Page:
On Chris Cooley’s thought that the Redskins might try to trade back and get Da’Ron Payne in the draft and the use the assets obtained to move up to get Derrius Guice. 

This is related to the questions about trading back. On paper it looks like a good idea, assuming the Redskins want Payne. We’re pretty sure they would like to have Guice but we haven’t heard as much about the Alabama defensive lineman. 

I had many reply that Guice won’t be there in the second round. It’s possible, perhaps even likely, but you just don’t know. There was zero chance that Jonathan Allen would be there at No. 17 last year, right? 

Stay up to date on the Redskins. Rich Tandler covers the team 365 days a year. Like his Facebook page, Facebook.com/TandlerNBCS and follow him on Twitter  @TandlerNBCS.

Timeline  

Days until:

—OTAs start (5/22) 31
—Training camp starts (7/26) 96
—2018 NFL season starts (9/9) 141

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Redskins' schedule "rest disparity" is very fair in 2018

Redskins' schedule "rest disparity" is very fair in 2018

The NFL started taking into account a new factor when putting together its schedule this year. The concept is called rest disparity. It stems from a complaint made by the Giants last year. And, of course, when the Giants have a cold, the NFL sneezes and immediately does whatever it takes to cure the cold. 

Here is how Peter King laid it out this morning on the MMQB:

Last year, I heard the Giants were not pleased with their schedule because they felt they were too often playing teams more rested than they were. In consecutive October weeks, they played teams coming off byes, for instance. The NFL calculated a figure for every team based on the number of combined days of rest for their foes or for the team, calculating, for instance, in those two weeks, the Giants were a minus-14 (minus-seven for each of the foes, Seattle and Denver, coming off byes). In all, by my math, the Giants were a league-worst minus-22 in “rest disparity.”

So the schedule makers worked to minimize the rest disparity this year. According to King, the worst rest disparity in the league this year is minus-11. The Giants are minus-eight. 

The question that Redskins fans will have immediately here is if the Giants’ rest disparity was reduced at the expense of the team in burgundy and gold. The answer that will surprise many is no.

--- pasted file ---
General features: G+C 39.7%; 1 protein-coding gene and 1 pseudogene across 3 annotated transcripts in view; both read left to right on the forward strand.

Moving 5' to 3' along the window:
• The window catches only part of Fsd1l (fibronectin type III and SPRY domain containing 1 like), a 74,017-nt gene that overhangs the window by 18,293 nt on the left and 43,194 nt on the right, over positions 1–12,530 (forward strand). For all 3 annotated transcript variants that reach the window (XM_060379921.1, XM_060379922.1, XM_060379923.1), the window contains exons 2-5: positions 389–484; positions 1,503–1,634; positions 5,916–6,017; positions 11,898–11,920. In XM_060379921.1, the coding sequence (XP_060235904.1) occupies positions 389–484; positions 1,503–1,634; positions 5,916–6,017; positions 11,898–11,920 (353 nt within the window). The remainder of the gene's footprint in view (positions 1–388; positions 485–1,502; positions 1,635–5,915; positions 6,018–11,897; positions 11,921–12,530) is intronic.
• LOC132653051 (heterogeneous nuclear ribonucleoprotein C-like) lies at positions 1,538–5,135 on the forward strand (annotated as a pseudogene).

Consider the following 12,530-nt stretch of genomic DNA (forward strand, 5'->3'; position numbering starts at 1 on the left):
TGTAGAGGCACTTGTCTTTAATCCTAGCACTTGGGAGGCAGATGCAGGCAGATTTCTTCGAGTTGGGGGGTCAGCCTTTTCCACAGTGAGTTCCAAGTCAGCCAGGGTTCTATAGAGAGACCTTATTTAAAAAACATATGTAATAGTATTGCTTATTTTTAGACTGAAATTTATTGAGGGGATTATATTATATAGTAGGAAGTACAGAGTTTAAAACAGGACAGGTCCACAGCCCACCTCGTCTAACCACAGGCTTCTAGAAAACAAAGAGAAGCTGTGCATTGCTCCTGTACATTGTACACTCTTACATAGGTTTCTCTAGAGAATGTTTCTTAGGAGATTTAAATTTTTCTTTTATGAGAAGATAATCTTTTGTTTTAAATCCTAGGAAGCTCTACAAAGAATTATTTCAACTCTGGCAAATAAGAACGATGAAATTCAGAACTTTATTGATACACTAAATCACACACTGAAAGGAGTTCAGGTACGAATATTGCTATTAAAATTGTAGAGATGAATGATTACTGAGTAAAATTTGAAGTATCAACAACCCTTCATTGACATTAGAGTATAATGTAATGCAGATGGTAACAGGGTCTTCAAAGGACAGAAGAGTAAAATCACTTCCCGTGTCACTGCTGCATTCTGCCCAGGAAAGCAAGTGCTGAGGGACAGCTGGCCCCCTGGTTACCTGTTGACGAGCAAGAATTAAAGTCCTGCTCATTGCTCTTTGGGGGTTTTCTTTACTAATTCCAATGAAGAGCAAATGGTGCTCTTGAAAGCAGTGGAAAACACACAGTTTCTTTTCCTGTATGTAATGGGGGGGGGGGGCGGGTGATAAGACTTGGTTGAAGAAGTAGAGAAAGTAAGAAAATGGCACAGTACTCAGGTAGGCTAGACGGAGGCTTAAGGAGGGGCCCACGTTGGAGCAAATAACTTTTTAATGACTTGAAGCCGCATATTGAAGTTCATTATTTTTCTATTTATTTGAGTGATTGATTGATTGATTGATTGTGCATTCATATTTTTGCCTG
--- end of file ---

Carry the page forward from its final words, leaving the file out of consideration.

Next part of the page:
The Redskins rest disparity in 2018 will be either minus-one or zero. The variance is due to the possibility that their Week 16 game in Tennessee will be flexed to a Saturday game (see details here). If the game stays on Sunday, they will be at minus-one in rest disparity. If it gets moved, they will have had exactly as much rest over the course of the season as did their opponents, in aggregate. 

If you're interested in the nitty-gritty, here is how it breaks down. In eight or nine of their games, they will have had the same amount of rest as their opponents. They play one game coming off of their bye, a Monday night game in New Orleans. The Saints play the previous Sunday, giving Washington a plus-seven in days of rest. That is canceled out when they play the Falcons in Week 9 after Atlanta’s bye. 

Due to their Thanksgiving game, they get three extra days off going into their Week 13 Monday night game in Philadelphia. Two weeks later the Jaguars will have those three extra days of rest when they host the Redskins, having played on Thursday in Week 14.

They lose a day relative to their opponents coming off of those Monday night games against the Saints and Eagles. The Redskins get an extra day prior to visiting the Giants in Week 8 as New York has a Monday night game in Week 7. 

So far, that comes to minus-one in rest disparity. That will remain in place if they play the Titans on Sunday, December 23. If the game is flexed to Saturday, they will gain a day of rest on the Eagles in Week 17, zeroing out the rest disparity for the season. 

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Stay up to date on the Redskins. Rich Tandler covers the team 365 days a year. Like his Facebook page, Facebook.com/TandlerNBCS and follow him on Twitter @TandlerNBCS.